o, wait, rewind that for a second, he didn't actually say what I think he just said, did he?
Oh yes, he did.
Like most of the nation slowly climbing the walls during this period of house arrest, I've been looking for things to lighten the mood.
So, when I'm done with my daily work from home, I wander out to the barbecue and play around for a while. I only realised that I'd been using it so much when we went through a fresh gas canister in about 10 days, when usually I'd get three to four weeks out of one.
But man can't exist on burned chicken and incinerated sausages alone. We need something to improve the head just as much as we need badly-charred food for our belly. In other words, now more than ever is a time for us to try to squeeze some laughter out of life.
Some attempts have been more successful than others. I've been watching a lot of Doug Stanhope on YouTube. His fans already know the guy's a genius, although I was strangely down after watching his routine about helping his mother with her suicide. It's a stunning routine, but I guess I'm just not really in the mood for a whole killing-your-ma sketch at the moment.
Norm Macdonald has been a reliable source of entertainment and if you've ever wondered why serial killers go through all that hassle and then just leave the body in a shallow grave that's easy for the cops to find, then the great Norm will be right up your street.
But for reliable, nightly entertainment available on CNN or Fox News, I defy anyone to find anything better than Donald Trump's increasingly daring comedy stylings, where he dry-runs new and untried material before a small live audience. Or, as he calls them, his daily press briefings.
Every night around 10pm our time, America's most underrated stand-up takes to the stage and delivers a masterclass in surreal zingers interspersed with the kind of left-field, bizarre observations that only a natural comic could ever conjure and, oh man - have you seen the way he deals with the hecklers? Or, as they like the call themselves, respected members of the White House press corps.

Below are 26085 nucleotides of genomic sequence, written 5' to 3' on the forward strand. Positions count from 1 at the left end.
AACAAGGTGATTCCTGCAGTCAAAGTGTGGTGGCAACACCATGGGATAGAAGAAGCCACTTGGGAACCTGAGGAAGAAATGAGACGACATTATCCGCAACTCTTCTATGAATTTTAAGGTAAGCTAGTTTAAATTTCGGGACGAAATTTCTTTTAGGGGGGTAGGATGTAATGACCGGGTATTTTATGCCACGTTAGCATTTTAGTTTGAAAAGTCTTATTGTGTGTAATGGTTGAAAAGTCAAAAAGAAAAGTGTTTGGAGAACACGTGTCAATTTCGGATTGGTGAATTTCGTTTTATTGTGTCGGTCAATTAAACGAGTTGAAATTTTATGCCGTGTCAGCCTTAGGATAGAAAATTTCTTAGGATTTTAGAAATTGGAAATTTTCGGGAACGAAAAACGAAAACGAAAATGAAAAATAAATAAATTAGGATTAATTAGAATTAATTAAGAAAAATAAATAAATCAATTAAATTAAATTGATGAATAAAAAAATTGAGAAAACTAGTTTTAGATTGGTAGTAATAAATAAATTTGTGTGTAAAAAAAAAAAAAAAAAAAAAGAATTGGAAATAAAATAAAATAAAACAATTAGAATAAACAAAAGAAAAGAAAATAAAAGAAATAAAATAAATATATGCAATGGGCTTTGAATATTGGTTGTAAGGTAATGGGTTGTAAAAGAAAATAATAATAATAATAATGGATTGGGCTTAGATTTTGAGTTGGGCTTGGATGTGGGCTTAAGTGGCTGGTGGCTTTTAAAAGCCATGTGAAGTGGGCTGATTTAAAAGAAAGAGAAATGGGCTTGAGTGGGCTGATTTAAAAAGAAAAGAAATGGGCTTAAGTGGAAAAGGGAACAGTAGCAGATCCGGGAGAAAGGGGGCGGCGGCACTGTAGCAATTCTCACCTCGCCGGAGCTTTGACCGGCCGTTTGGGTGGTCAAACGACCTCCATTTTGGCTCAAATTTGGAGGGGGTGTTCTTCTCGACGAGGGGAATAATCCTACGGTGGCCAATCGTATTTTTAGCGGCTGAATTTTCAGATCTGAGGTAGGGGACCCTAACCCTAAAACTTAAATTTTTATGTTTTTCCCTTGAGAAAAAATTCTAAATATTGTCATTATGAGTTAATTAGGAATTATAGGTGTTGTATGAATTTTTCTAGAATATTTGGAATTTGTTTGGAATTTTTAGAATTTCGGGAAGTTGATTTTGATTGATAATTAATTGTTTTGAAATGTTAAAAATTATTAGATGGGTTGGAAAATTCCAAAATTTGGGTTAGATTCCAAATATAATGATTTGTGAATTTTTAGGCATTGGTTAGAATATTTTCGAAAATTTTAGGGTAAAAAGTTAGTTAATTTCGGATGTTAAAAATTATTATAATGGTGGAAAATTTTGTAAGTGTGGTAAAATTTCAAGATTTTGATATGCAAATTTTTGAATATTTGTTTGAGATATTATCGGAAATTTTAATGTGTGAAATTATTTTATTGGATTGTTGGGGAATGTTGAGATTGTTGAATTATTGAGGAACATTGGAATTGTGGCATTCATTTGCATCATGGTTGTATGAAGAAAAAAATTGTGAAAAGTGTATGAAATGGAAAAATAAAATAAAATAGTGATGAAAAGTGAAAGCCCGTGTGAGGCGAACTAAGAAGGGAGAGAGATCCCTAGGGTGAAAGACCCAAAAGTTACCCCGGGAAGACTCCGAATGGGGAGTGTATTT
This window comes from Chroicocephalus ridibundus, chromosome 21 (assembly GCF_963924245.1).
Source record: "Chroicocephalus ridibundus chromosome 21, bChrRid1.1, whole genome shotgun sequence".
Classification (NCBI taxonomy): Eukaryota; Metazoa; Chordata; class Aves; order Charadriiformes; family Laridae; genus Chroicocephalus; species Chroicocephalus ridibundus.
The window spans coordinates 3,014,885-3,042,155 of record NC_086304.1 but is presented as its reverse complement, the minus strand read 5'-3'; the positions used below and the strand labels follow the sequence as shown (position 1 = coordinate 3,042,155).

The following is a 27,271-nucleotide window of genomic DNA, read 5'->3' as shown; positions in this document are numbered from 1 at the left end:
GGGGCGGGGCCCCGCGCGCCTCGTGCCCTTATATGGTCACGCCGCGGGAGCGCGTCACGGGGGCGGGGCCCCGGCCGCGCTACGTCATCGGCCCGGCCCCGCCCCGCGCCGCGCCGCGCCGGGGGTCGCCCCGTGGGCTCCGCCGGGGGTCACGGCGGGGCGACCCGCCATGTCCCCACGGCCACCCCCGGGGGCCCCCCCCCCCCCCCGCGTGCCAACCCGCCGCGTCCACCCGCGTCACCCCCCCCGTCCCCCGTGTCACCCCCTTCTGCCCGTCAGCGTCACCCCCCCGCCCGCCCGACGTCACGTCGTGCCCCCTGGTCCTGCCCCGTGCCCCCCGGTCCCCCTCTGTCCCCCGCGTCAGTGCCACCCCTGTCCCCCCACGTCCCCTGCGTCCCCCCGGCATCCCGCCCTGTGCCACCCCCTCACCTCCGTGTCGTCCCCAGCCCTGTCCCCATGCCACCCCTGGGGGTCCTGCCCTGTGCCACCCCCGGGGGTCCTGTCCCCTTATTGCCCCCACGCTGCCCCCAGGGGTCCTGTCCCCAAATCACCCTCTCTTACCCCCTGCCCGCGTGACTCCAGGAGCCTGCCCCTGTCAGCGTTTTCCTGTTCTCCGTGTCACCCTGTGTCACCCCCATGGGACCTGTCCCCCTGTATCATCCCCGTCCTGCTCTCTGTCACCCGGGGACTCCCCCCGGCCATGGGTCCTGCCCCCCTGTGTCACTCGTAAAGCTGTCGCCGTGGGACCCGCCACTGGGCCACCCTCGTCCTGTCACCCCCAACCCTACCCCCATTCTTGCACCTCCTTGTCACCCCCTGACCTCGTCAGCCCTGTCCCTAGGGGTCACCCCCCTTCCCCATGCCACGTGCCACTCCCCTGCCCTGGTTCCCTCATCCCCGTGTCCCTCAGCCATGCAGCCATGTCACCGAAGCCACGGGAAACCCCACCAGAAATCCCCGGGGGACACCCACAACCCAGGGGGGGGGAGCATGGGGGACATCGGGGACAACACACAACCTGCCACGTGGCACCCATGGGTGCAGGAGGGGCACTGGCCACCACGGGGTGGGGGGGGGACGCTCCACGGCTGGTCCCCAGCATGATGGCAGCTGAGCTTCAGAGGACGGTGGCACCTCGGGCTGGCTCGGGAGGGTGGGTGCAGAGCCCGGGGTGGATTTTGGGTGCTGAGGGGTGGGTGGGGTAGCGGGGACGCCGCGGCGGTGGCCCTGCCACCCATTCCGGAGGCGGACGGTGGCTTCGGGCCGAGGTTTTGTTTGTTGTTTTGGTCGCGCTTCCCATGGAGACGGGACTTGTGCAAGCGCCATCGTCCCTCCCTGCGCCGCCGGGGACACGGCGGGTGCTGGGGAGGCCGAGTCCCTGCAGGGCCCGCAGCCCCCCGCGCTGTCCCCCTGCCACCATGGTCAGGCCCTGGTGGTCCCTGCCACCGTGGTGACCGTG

While holding the mic and musing about the state of the world, as all comedians do, he mentioned that detergents and disinfectants are good at... well, they're good at disinfecting things. He then suggested that if detergent was good enough to clean a surface, why shouldn't it be good enough for the human body?
As he put it: "Is there a way we can do something like that, by injection inside or almost a cleaning?"
That was when I hit the rewind button.
Had the President of the United States just suggested that people start to inject themselves with Dettol?
I'm no medical expert, but isn't injecting a body with such a substance normally called... embalming?
Did the leader of the free world, lord of all surveys and mortal enemy of fake news, actually, openly, publicly ponder the idea of people sticking a syringe of powerful cleaning chemicals into their body?
My cellmate (sorry, wife) was aghast. So we watched it again, convinced there was a fiendish punchline about to be delivered.
But punchline there was not.
Welcome to 2020, people, where the POTUS reckons bleaching your insides can, in any circumstances, be seen as a good idea.
In fairness to him, that idea was so flamboyantly daft that only a tiny few of his most committed fans would contemplate such a thing and, it has to be said, it still wasn't as bad as his earlier suggestion that people should start using hydroxychloroquine, a form of anti-malarial medicine that has the same side-effects as Lariam.
Trust me, I took that stuff a few years ago before a work trip to Zimbabwe and I wasn't right for a year afterwards - that stuff can do a serious psychoactive dance on your head and I found myself looking at giant spiders coming out of the walls while people's faces had a weird tendency to melt as I spoke to them.
So no, I wouldn't recommend that treatment. Frankly, I'd rather take my chances with the disease than go through a 12-month bad acid trip again.
Sadly for Donald, his latest routine didn't go down well with the audience and he was forced to walk it back. Which he did. A bit.
In fact, watching him claim that he was merely being 'sarcastic' and didn't actually mean it was like watching a kid being forced to apologise to a classmate - but refusing to look in their eyes as the teacher makes them shake hands.
It was almost as if he had seen Simon Harris mistakenly claim that Covid-19 got its name because it's the 19th coronavirus, and decided to outdo the Irish health minister in terms of coming out with outrageous material.
It's no surprise that Trump's aides have been begging him to stop doing his nightly stand-up routine and many of them now have the ashen-faced look of an Isis hostage as they cower beside him at the podium.
But Donald will not be silenced! No great comedian ever is.
And if you didn't like that particular joke? Don't fret. With Creepy Uncle Joe as his opponent, Trump could well be looking at another four-year residency in Washington.
Could they not just give him his own HBO special instead?